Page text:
Salty snacking: Research shows more people eating on the go

Just because people are snacking more doesn't mean they want junk food. Opportunities abound for healthy, filling, durable snacks.

The amount of snacking for U.S. consumers has increased in the past two years, according to a recent study conducted by the research group, Mintel.

This trend provides an opportunity for the development of more snack formats related to salty snacks such as tortilla chips, popcorn, and crackers. Those that provide a boost in nutritional makeup and heartiness may be seen as options for meal replacements.

Consumers on the go are looking for something more than the empty-calorie snacks meant for pure indulgence. Michigan State University Extension and the MSU Product Center—Food, Ag, Bio, suggest that products which provide a nutritional profile that meets daily dietary requirements will be appealing to consumers who are replacing regular meals with snacks and might even allow for reduced-guilt snacking.

Snacks having a slightly higher nutritional profile may be seen as an acceptable alternative to eating a full, higher-calorie meal. For those consumers who want to take their snacks with them, packaging innovations can help a product stand out from the crowd. With snacking taking place on the go, in their cars, at school, at work, and in other situations, considerations such as crush-proof packages as well as single-serving and resealable formats get high marks for convenience.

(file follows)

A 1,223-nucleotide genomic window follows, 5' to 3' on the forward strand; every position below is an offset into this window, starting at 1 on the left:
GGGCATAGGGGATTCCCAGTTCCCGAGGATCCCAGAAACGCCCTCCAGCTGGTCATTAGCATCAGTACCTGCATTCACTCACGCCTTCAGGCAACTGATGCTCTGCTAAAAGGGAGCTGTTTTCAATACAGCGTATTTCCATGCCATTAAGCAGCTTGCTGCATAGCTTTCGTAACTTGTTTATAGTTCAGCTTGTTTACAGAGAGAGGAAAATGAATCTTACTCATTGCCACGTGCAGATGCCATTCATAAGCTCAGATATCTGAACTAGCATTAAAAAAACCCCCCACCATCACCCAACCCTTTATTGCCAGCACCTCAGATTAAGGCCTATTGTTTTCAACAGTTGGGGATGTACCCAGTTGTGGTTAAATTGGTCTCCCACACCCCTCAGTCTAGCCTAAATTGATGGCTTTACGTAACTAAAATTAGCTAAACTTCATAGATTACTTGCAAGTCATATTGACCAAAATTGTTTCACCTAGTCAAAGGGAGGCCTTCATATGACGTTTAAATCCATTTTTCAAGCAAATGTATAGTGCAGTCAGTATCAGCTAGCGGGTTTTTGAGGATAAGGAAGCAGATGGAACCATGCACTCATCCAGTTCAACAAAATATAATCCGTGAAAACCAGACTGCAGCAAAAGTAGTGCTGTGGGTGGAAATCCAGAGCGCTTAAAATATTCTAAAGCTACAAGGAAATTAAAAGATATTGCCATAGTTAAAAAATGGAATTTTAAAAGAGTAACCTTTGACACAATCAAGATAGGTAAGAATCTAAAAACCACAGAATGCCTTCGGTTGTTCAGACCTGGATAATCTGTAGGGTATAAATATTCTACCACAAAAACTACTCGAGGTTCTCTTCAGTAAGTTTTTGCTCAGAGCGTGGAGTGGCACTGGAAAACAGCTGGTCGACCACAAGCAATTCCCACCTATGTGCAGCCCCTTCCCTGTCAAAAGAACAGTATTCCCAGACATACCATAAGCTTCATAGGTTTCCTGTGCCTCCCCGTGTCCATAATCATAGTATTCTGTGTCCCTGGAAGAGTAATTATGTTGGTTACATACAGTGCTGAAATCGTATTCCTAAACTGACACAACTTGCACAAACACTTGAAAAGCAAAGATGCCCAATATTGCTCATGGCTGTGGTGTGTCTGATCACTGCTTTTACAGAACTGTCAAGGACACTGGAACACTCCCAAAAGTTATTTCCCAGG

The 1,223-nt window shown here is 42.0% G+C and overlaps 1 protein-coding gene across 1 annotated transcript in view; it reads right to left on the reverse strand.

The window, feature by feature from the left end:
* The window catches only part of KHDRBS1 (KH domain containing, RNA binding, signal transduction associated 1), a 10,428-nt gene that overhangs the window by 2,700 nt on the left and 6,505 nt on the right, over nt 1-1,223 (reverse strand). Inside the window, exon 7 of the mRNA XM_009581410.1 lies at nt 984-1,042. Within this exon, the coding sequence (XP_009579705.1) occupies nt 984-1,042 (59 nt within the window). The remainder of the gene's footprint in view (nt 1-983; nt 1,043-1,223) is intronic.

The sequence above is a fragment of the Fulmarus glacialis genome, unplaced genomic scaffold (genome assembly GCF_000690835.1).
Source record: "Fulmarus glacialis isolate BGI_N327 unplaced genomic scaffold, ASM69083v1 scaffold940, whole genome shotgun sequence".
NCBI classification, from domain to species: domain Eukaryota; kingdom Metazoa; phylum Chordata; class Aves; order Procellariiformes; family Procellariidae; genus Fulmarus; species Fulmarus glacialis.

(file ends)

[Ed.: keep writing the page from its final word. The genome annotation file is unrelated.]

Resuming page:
Additionally, positioning snack foods as side dishes, meal components and for use as ingredients in main- or side-dish recipes can be promoted as a way of appealing to a large variety of consumers. Trials of new products and their uses is most appealing to the younger consumer and investment in this demographic has the potential for long-term connections with the products they find appealing.

While affordability continues to be a consumer concern, specialty and premium products have been shown to have a place in the market. There is a higher than average level of purchase and consumption among high-income respondents who are often more interested in the hand-crafted or artisan made products and are willing to pay the higher price. Categories that remain active in the market place include those that are locally made, organic, and hand cooked.

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